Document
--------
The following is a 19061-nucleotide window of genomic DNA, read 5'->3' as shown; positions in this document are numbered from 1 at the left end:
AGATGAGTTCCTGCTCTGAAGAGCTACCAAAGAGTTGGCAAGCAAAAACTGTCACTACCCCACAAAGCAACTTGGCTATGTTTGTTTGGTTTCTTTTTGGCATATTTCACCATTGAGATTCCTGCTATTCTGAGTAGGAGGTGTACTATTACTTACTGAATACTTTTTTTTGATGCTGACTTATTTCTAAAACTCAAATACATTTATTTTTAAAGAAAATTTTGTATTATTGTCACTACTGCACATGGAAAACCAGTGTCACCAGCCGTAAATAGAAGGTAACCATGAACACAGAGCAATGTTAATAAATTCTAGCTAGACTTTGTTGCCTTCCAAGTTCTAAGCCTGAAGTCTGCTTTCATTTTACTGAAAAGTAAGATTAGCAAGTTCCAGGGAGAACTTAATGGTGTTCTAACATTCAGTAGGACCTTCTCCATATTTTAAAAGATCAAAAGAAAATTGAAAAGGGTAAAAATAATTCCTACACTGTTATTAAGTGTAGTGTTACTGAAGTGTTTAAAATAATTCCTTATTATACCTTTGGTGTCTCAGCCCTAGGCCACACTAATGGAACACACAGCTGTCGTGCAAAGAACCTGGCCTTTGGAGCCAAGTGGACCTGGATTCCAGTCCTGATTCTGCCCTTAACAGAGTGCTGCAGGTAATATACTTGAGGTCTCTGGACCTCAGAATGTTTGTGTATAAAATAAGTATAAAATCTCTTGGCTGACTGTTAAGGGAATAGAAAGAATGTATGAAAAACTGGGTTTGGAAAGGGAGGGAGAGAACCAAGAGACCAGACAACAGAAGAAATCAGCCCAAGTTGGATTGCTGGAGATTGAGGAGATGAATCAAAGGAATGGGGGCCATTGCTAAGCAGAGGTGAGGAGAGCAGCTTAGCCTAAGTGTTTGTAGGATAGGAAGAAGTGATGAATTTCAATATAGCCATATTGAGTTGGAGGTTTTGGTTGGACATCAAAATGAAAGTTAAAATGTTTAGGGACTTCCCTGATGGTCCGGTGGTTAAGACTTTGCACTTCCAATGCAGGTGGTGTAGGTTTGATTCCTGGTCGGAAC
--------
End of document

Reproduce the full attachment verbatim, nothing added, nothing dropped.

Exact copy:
The following is a 19061-nucleotide window of genomic DNA, read 5'->3' as shown; positions in this document are numbered from 1 at the left end:
AGATGAGTTCCTGCTCTGAAGAGCTACCAAAGAGTTGGCAAGCAAAAACTGTCACTACCCCACAAAGCAACTTGGCTATGTTTGTTTGGTTTCTTTTTGGCATATTTCACCATTGAGATTCCTGCTATTCTGAGTAGGAGGTGTACTATTACTTACTGAATACTTTTTTTTGATGCTGACTTATTTCTAAAACTCAAATACATTTATTTTTAAAGAAAATTTTGTATTATTGTCACTACTGCACATGGAAAACCAGTGTCACCAGCCGTAAATAGAAGGTAACCATGAACACAGAGCAATGTTAATAAATTCTAGCTAGACTTTGTTGCCTTCCAAGTTCTAAGCCTGAAGTCTGCTTTCATTTTACTGAAAAGTAAGATTAGCAAGTTCCAGGGAGAACTTAATGGTGTTCTAACATTCAGTAGGACCTTCTCCATATTTTAAAAGATCAAAAGAAAATTGAAAAGGGTAAAAATAATTCCTACACTGTTATTAAGTGTAGTGTTACTGAAGTGTTTAAAATAATTCCTTATTATACCTTTGGTGTCTCAGCCCTAGGCCACACTAATGGAACACACAGCTGTCGTGCAAAGAACCTGGCCTTTGGAGCCAAGTGGACCTGGATTCCAGTCCTGATTCTGCCCTTAACAGAGTGCTGCAGGTAATATACTTGAGGTCTCTGGACCTCAGAATGTTTGTGTATAAAATAAGTATAAAATCTCTTGGCTGACTGTTAAGGGAATAGAAAGAATGTATGAAAAACTGGGTTTGGAAAGGGAGGGAGAGAACCAAGAGACCAGACAACAGAAGAAATCAGCCCAAGTTGGATTGCTGGAGATTGAGGAGATGAATCAAAGGAATGGGGGCCATTGCTAAGCAGAGGTGAGGAGAGCAGCTTAGCCTAAGTGTTTGTAGGATAGGAAGAAGTGATGAATTTCAATATAGCCATATTGAGTTGGAGGTTTTGGTTGGACATCAAAATGAAAGTTAAAATGTTTAGGGACTTCCCTGATGGTCCGGTGGTTAAGACTTTGCACTTCCAATGCAGGTGGTGTAGGTTTGATTCCTGGTCGGAAC